Saturday, May 24, 2014

More highlights from Diale Tlholwe's Counting the Coffins

A few more things to know about Diale Tlholwe's novel Counting the Coffins, discussed in this space yesterday:

1) The protagonist, Thabang Maje, and his bosses, Thekiso and Ditoro, work in the Bedlam Building in Johannesburg.

2) An anonymous bar, away from where "the trendy congregate to congratulate themselves with expensive drinks," is on Nugget Street.

3) Maje tells of meeting another character "at one of those debauched parties that were held every day under the pretext of celebrating our new democracy."

4) A variation on the theme:
"`Nothing is certain or permanent in this world, especially in this country.'

“`Even our new democratic system?'

“`Especially that,' Thekiso said firmly and rose to leave."
5) This exchange, which could serve as the novel's thematic statement:
“`What are you then, now?' Tau Ditoro asked just as suddenly as he had appeared at my side.

“`What do you mean?'

“`A true believer or a sceptic?'

“`A true believer.'

“`In what?'

“`In scepticism.'

“`The only true faith!' he bellowed as he bundled me into the car ..."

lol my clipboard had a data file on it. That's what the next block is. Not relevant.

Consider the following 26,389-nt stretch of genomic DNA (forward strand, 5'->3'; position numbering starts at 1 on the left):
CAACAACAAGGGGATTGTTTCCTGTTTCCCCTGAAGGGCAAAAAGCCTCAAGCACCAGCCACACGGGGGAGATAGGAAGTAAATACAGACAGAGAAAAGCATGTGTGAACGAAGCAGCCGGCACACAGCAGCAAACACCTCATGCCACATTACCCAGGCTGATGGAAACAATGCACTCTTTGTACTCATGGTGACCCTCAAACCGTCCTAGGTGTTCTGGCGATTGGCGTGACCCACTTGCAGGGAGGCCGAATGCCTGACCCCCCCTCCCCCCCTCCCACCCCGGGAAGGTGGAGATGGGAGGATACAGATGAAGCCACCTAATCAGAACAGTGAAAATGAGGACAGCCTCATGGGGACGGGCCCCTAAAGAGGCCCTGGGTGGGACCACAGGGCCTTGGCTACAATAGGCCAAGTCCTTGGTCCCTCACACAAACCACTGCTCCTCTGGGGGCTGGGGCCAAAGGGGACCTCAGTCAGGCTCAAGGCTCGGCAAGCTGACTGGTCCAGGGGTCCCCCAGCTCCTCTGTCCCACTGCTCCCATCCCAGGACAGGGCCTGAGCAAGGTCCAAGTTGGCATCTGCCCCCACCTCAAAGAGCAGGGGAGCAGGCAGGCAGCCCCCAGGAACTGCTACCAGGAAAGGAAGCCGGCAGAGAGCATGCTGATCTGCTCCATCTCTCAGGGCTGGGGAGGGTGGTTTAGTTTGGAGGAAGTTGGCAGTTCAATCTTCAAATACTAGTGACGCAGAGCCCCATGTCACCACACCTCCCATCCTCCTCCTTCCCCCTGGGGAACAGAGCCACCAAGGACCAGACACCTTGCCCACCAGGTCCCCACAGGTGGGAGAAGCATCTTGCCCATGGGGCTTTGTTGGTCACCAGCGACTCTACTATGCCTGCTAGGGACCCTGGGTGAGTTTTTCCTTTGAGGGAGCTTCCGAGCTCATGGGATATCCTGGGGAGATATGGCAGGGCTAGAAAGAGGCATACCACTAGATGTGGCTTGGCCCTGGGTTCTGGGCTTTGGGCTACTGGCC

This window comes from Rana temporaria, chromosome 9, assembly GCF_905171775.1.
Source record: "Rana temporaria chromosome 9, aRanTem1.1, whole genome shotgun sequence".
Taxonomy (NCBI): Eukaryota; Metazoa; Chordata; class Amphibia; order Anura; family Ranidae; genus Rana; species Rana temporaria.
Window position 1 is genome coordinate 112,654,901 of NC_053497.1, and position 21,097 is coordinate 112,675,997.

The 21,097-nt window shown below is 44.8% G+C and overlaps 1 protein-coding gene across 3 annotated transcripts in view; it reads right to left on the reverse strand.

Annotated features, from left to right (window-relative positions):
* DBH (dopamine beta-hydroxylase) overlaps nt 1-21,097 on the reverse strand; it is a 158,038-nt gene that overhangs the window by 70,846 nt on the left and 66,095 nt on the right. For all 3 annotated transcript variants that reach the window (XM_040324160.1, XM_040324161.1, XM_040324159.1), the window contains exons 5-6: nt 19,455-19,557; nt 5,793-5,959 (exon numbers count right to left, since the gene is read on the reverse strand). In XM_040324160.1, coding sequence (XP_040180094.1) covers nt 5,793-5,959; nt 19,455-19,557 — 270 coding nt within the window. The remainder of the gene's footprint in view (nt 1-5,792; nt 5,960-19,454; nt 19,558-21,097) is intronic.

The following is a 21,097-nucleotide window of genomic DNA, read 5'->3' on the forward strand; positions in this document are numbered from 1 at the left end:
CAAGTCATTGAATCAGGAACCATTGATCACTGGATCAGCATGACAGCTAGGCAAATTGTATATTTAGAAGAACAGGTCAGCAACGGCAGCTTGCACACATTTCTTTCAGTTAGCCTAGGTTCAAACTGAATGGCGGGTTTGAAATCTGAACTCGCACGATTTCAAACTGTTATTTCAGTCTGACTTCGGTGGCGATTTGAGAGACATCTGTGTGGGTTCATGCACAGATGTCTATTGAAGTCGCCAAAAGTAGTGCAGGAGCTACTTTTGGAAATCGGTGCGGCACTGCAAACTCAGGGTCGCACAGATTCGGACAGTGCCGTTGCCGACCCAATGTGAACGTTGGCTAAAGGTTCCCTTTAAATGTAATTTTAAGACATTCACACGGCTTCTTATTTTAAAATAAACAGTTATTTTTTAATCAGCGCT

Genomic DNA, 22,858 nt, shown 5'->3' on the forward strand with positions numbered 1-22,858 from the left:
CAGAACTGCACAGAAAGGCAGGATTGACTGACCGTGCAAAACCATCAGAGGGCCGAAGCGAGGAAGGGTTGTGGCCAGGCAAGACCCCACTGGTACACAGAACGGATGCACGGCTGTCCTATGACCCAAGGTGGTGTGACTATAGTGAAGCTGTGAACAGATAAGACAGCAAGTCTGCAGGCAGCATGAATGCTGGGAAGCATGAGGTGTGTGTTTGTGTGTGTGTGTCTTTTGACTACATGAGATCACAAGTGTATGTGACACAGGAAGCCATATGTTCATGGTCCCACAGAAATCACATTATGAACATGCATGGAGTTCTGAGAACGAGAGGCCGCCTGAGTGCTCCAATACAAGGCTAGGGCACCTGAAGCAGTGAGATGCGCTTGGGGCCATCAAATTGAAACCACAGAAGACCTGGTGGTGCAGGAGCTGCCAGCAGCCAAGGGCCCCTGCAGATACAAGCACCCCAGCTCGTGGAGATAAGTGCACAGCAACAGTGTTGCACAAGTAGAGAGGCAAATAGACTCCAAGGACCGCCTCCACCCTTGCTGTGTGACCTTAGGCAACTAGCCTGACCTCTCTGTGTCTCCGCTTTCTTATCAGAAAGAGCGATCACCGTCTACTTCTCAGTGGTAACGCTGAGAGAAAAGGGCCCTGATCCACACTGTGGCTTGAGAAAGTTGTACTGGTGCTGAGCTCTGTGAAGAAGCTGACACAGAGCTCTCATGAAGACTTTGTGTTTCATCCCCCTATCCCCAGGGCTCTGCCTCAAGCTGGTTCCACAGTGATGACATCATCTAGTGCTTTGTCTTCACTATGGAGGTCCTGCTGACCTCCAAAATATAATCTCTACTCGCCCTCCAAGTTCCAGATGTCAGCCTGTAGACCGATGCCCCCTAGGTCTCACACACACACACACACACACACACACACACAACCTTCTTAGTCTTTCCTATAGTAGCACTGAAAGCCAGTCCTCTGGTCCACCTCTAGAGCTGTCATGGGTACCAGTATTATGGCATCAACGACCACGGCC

6) Followed shortly thereafter, however, by:
"`Too much scepticism can be bad for your eyesight.'"
"Yes," you'll be saying to yourself about now, "this book looks worth reading." And you'll be right.

© Peter Rozovsky 2014

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2 Comments:

Blogger RT said...

Yes.....but do people really talk that way in life? Of course, that points to the differences between fiction and reality. Most of us live vicariously through fiction but would refuse to live that way for real. Thus, I suppose gives writers license for odd dialogue. It may be entertaining, but it sometimes sounds rather unusual.

May 25, 2014  
Blogger Peter Rozovsky said...

Funny you should mention that. I was thinking earlier today, possibly inspired by this very book, that good dialogue is of at least two kinds: Routine material stated in interesting ways, and interesting material stated in routine ways. (I must be a pessimist. I neglected to consider the possibility of interesting material stated in interesting ways.)

Counting the Coffins may not be the strongest of novels on sparkling, free-flowing, deceptively natural dialogue. But it is full of compelling matter, and entertaining, stagy dialogue of the kind I quoted in the post.

Remember, too, that these characters live in a world that might naturally be more given to grave discussions about democracy and national purpose than ours is.

May 25, 2014  

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